Just as the term “White House” can no longer be taken as a metonym for the President, so too may it be that the term “Vatican” can longer be regarded as a metonym for the Pope. And that is because the Pope keeps saying things, or is reported to say things, that the Vatican denies were ever said, or were misunderstood, or were misreported by the media. First, the Pope seemed to want to go easy on homosexuals and the divorced, and then he was reported to have said that animals go to Heaven. These statements were later denied or qualified, by the Vatican, of course, not by the Pope. Now there is a report that the Pope said that Hell does not exist, that the souls that are not saved merely disappear, and this too has been denied by the Vatican.
In an article entitled, “Does the Pope Believe in Hell?” Pat Buchanan gives several reasons why denying the existence of Hell is unacceptable. First, it would be “rank heresy”:
Had the pope been speaking ex cathedra, as the vicar of Christ on earth, he would be contradicting 2,000 years of Catholic doctrine, rooted in the teachings of Christ himself. He would be calling into question papal infallibility, as defined in 1870 by the Vatican Council of Pius IX.
Questions would arise as to whether Francis is a true pope.
That is an argument primarily directed toward Catholics. However, even Protestants may be persuaded by the need to believe in Hell, inasmuch as its existence was affirmed by Jesus and others in the Bible.
Second, belief in Hell is needed to put a check on man’s wickedness:
Did the soul of Judas, and those of the monstrous evildoers of history, “just fade away,” as Gen. Douglas MacArthur said of old soldiers? If there is no hell, is not the greatest deterrent to the worst of sins removed?
And yet, Judas and all those other “monstrous evildoers of history” were not deterred by the concept of Hell, either because they did not believe in it themselves, or because people have no trouble adjusting their views on religion to suit their purposes. Presumably, Buchanan would argue that the world would have even more wickedness in it were it not for the threat of Hell, but that would be a counterfactual not easily justified.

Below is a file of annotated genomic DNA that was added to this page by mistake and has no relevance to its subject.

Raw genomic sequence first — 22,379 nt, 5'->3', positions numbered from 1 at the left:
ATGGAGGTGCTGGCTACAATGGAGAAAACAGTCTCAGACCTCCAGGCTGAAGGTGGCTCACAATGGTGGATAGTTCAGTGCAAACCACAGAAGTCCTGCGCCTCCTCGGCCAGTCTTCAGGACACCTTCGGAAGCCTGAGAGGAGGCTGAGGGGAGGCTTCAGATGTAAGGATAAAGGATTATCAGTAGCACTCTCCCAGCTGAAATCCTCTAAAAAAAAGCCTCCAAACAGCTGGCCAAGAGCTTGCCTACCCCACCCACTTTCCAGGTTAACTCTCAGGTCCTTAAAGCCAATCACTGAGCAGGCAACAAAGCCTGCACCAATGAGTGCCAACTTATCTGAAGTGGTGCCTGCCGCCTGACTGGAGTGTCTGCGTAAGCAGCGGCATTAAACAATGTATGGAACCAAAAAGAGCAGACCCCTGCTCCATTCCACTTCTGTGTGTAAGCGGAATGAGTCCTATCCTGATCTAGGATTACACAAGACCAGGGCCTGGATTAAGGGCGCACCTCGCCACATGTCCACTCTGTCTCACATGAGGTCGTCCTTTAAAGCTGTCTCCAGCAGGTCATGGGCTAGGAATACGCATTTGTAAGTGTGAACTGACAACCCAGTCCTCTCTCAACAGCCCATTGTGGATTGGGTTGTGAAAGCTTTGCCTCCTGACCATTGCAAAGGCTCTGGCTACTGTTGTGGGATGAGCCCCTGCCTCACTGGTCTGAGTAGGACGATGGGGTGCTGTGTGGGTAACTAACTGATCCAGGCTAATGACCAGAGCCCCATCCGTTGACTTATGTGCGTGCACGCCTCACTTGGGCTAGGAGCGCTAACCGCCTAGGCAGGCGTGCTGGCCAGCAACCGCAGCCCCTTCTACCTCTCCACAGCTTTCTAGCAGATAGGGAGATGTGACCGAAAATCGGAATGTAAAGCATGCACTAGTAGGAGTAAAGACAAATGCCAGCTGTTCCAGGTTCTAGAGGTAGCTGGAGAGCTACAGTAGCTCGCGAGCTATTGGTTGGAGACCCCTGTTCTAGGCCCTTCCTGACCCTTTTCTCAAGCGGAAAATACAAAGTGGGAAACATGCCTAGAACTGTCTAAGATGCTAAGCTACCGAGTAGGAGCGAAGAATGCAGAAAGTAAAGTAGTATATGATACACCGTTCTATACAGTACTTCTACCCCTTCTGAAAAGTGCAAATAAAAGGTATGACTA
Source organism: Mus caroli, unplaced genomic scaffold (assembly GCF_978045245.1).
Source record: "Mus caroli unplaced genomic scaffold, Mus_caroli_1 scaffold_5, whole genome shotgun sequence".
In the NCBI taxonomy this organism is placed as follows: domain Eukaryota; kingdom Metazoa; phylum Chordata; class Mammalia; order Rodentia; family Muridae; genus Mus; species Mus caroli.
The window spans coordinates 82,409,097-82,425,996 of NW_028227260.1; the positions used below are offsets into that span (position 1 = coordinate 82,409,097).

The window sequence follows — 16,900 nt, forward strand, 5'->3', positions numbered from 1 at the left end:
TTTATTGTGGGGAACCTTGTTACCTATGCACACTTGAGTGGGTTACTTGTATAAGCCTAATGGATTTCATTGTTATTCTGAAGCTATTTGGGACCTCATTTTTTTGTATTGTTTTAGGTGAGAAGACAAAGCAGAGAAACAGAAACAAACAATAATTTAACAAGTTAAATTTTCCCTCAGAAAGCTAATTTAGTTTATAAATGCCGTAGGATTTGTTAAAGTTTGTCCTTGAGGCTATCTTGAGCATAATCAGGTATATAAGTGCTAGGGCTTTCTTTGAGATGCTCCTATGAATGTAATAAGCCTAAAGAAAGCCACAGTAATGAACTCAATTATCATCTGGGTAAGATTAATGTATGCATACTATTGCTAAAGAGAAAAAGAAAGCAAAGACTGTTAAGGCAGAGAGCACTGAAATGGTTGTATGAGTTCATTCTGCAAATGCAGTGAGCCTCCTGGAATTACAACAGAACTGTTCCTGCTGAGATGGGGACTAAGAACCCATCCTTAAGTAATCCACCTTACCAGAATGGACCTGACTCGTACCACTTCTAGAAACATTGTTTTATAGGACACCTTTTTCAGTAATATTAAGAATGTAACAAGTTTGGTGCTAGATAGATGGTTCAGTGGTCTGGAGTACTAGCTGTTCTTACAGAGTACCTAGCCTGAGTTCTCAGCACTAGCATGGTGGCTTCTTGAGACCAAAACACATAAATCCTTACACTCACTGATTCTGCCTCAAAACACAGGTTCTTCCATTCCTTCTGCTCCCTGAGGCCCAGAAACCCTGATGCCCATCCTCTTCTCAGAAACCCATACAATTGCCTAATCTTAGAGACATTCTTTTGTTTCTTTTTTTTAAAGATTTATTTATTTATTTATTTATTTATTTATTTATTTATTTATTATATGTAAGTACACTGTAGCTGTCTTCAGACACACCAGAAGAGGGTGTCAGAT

Finally, Buchanan asks, “What did Christ die on the cross to save us from?” In general, it is claimed that the death and suffering of Jesus on the cross was necessary to atone for the sins of mankind. The doctrine of original sin has it that man inherited his sinfulness from Adam, and that he cannot be saved on his own, but only through the grace of God. Had Jesus not paid for our sins through his crucifixion, we would all be damned to an eternity in the fires of Hell. Take away the concept of Hell, Buchanan argues, and Jesus died for nothing. He does seem to have a point. Without Hell to save mankind from, it would seem that Jesus suffered and died because he was not a god, but just a man after all.
However, there is a way to square what the Pope is alleged to have said with Buchanan’s third argument. We could say that there is a Hell to which mankind would have been condemned, owing to man’s sinfulness, but when Jesus died for our sins, he did so universally and without qualification. As a result, Hell exists, but it is empty.
However, even the Pope supposedly made a distinction between the souls that repented and those that did not, the former going to Heaven, the latter merely ceasing to exist. I suppose even for the Pope, universal salvation would be a little too much, as it would be for most people. The idea that Heaven might be populated by the likes of Adolf Hitler and Charles Manson would be unacceptable. Needless to say, it is deeply hoped by the faithful that Hitler, Manson, and the like did not repent at the last minute, for that would spoil everything.
There is one function of the concept of Hell that Buchanan did not address. For many people, the idea that those who would otherwise be condemned to Hell would merely cease to exist is not enough. They need to believe that Hell is full of sinners and atheists. Otherwise, their salvation will not be as satisfying, for Heaven is thin gruel unless there is the accompanying thought that one has escaped the eternal fire. In the words of St. Thomas Aquinas, in Summa Theologica, III, Supplement, Question 94:
Now everything is known the more for being compared with its contrary, because when contraries are placed beside one another they become more conspicuous. Wherefore in order that the happiness of the saints may be more delightful to them and that they may render more copious thanks to God for it, they are allowed to see perfectly the sufferings of the damned.
Of course, if there really were a God and an afterlife, the ones who would truly deserve a reward in Heaven would be those who had refused to worship a God that condemned people to Hell.
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